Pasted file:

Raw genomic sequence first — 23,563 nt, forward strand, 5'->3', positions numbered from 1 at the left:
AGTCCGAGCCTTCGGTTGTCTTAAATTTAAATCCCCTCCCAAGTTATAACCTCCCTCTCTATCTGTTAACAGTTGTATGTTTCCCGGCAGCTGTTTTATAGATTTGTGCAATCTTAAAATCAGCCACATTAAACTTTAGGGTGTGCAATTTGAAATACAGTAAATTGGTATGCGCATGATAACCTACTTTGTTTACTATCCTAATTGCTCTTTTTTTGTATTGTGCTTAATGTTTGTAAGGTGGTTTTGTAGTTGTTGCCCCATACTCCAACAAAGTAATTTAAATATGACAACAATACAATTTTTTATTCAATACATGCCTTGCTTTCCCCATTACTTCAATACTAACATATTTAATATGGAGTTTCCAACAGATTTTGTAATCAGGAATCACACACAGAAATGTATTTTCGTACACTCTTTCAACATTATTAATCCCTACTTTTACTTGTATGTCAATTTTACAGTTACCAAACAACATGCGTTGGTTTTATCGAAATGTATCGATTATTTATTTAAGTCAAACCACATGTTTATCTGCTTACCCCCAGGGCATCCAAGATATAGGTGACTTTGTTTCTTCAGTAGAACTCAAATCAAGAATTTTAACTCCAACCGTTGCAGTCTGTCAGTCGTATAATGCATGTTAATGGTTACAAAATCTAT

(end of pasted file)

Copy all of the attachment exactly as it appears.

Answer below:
Raw genomic sequence first — 23,563 nt, forward strand, 5'->3', positions numbered from 1 at the left:
AGTCCGAGCCTTCGGTTGTCTTAAATTTAAATCCCCTCCCAAGTTATAACCTCCCTCTCTATCTGTTAACAGTTGTATGTTTCCCGGCAGCTGTTTTATAGATTTGTGCAATCTTAAAATCAGCCACATTAAACTTTAGGGTGTGCAATTTGAAATACAGTAAATTGGTATGCGCATGATAACCTACTTTGTTTACTATCCTAATTGCTCTTTTTTTGTATTGTGCTTAATGTTTGTAAGGTGGTTTTGTAGTTGTTGCCCCATACTCCAACAAAGTAATTTAAATATGACAACAATACAATTTTTTATTCAATACATGCCTTGCTTTCCCCATTACTTCAATACTAACATATTTAATATGGAGTTTCCAACAGATTTTGTAATCAGGAATCACACACAGAAATGTATTTTCGTACACTCTTTCAACATTATTAATCCCTACTTTTACTTGTATGTCAATTTTACAGTTACCAAACAACATGCGTTGGTTTTATCGAAATGTATCGATTATTTATTTAAGTCAAACCACATGTTTATCTGCTTACCCCCAGGGCATCCAAGATATAGGTGACTTTGTTTCTTCAGTAGAACTCAAATCAAGAATTTTAACTCCAACCGTTGCAGTCTGTCAGTCGTATAATGCATGTTAATGGTTACAAAATCTAT